Indie authors sometimes self-publish under a pen name or pseudonym in order to protect their identity, avoid overexposure, or create a better association between their name and their work. An author’s real name might not fit his or her genre, or it may be a very difficult name for readers to spell, let alone remember!
So, should you use a pen name or not? At Self-Publishing Relief, we are often asked this question, so we’ve put together a list of our FAQs about using pen names for self-published projects.
9 FAQs About Pen Names for Self-Published Authors
- Do I really need a pen name?
Probably not. Pen names are more a matter of choice than something necessary to hide behind. Some authors adopt catchy pen names that suit their genre or are easier on the eyes or ears, but for the most part, new authors who are trying to build a brand name and gain exposure don’t need to use a different name. Read more about what you need to know about using a pseudonym.
- Why might I choose to use a pseudonym?
There are several reasons why writers adopt pen names. For example, your name may already be taken by a famous author or dozens of lesser-known writers, or it doesn’t suit your genre. A law enforcement officer who writes about true crime or a schoolteacher whose books aren’t suitable for a younger audience might adopt a pen name; some folks are simply not happy with their given moniker or wish to honor a loved one. Other reasons why you might choose to use a pen name: your name is spelled with several unwieldy consonants; you want to make a major leap across genres; or your previous book was a flop and you want to create a new image.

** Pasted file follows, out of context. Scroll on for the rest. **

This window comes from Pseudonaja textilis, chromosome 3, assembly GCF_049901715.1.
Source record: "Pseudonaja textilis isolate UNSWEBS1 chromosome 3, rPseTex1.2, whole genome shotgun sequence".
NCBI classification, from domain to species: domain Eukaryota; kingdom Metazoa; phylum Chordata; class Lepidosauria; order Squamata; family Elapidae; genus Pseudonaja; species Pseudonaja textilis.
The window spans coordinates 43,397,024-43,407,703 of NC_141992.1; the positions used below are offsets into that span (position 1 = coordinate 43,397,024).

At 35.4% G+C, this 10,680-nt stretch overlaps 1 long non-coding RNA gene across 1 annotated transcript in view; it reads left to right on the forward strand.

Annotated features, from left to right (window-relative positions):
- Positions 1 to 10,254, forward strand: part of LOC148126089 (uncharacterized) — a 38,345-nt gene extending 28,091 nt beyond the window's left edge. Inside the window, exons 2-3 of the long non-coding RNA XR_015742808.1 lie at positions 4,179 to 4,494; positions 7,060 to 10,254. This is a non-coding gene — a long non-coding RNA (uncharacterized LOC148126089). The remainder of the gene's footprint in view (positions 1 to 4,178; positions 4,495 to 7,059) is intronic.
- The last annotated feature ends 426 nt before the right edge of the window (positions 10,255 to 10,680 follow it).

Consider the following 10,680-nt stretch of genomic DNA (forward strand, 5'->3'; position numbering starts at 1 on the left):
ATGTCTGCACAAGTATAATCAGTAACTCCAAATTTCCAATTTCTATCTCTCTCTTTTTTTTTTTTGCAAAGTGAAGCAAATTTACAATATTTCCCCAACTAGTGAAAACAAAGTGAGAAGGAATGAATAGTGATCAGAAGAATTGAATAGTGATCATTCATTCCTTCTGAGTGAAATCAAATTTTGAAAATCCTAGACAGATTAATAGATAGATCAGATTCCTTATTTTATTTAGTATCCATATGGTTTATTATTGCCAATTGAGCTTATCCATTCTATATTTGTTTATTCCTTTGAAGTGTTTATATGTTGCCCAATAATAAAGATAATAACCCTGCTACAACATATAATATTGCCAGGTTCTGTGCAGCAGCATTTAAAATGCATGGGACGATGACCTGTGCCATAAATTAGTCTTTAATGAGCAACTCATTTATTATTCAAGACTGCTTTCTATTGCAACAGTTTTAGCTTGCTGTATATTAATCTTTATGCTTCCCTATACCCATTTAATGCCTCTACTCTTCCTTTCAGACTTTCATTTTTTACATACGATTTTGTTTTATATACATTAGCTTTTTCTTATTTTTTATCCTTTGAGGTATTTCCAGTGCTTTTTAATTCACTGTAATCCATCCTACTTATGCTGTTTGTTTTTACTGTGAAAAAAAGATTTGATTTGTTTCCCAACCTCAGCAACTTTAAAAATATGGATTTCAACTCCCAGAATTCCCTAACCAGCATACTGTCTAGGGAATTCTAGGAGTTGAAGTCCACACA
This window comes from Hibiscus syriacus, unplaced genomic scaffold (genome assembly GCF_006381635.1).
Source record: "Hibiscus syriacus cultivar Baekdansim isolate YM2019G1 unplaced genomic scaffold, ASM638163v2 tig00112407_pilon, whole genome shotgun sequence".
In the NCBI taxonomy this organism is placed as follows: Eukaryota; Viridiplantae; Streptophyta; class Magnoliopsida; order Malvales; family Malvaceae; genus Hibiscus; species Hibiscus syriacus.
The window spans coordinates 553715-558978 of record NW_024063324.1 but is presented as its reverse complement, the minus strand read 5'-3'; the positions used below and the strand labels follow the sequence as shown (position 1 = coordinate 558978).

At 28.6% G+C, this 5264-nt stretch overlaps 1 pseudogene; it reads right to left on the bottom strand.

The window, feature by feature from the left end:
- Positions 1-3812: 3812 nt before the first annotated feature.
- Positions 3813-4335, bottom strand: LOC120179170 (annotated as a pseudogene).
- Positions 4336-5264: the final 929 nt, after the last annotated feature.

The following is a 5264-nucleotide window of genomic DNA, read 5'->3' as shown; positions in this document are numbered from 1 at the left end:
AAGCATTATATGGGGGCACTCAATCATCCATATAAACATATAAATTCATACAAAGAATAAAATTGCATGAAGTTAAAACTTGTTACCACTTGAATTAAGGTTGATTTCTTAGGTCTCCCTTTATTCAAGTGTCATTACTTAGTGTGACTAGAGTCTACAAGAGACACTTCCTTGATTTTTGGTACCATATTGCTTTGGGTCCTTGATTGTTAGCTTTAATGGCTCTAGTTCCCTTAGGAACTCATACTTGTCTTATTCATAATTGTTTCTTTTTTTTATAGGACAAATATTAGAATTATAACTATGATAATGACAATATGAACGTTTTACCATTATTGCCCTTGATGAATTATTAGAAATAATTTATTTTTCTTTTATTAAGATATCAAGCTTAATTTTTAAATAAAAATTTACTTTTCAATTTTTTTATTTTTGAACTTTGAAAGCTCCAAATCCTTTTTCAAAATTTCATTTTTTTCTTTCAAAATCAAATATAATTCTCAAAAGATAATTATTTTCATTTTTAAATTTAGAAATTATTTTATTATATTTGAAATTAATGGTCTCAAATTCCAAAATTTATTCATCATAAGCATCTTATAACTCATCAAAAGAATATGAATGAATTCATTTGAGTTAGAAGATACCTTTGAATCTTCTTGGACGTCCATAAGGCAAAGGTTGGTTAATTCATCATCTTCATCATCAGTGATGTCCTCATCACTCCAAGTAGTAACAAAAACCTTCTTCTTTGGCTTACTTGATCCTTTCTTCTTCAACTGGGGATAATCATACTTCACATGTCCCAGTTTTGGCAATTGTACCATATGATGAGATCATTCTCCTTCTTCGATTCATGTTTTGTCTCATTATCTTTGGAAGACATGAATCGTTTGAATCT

- Can I copyright my work under a pen name?
Yes, you can register a manuscript under a pen name at the copyright office. Click here for details!
- How do I establish my new persona(s)?
An author website featuring all the information readers need to know about your alter ego will help establish your pen name. Some social media outlets (like Twitter) will let you create as many new profiles as you want, but others (like Goodreads) will require that you open a separate account for each pen name.
- How should I introduce myself—with my real name or my pseudonym?
Pen names can make things tricky when it comes to introducing yourself to fellow writers, fans, and other industry professionals. Here’s how to introduce yourself if you have a pen name.
- How do I decide what my pen name should be?
If your name is very common—or the same as an infamous serial killer—you may want to use a pen name. Choose one that stands out, is easy to spell and remember, and mirrors your author brand. A quick Google search will help you make sure there’s not another author named Wally Wordsmith already writing in your genre.
Also consider the way the pen name will look on the cover of a book (shorter names really pop!), and keep in mind that you will be using this name for all your writerly correspondence, promotional materials, social media, and book signings to keep your author brand consistent.
- What about using more than one pen name?
Some indie authors use several different pen names to keep their different personas and genres separate. Web Design Relief offers tips on how to handle multiple pen names on your author website.
- How do I approach a self-publishing company?
As with all legal dealings, make sure your self-publishing company knows that you’re working under a pen name. A publishing contract should include a space for both your real name and your nom de plume. And don’t forget to inform your bank and local post office of your other identities!
- Am I still at risk for libel or slander if I’m writing under an assumed name?
Whether you’re writing a novel or creative nonfiction under your real name or a pen name, you can be sued for defamation of character, libel, or slander if you expose people’s secrets or make real people look bad. Read more: Creative Nonfiction: How To Stay Out Of Trouble.
Adopting a pen name can make things a little more complicated and awkward. But if you have good reason to self-publish your books and novels under a pseudonym, weigh the pros and cons carefully—and enjoy choosing your new name!
NOTE: The experts at Self-Publishing Relief are not attorneys. Seek legal counsel if you have questions or concerns about using a pen name for your self-published projects.
Question: Have you ever self-published under a pen name?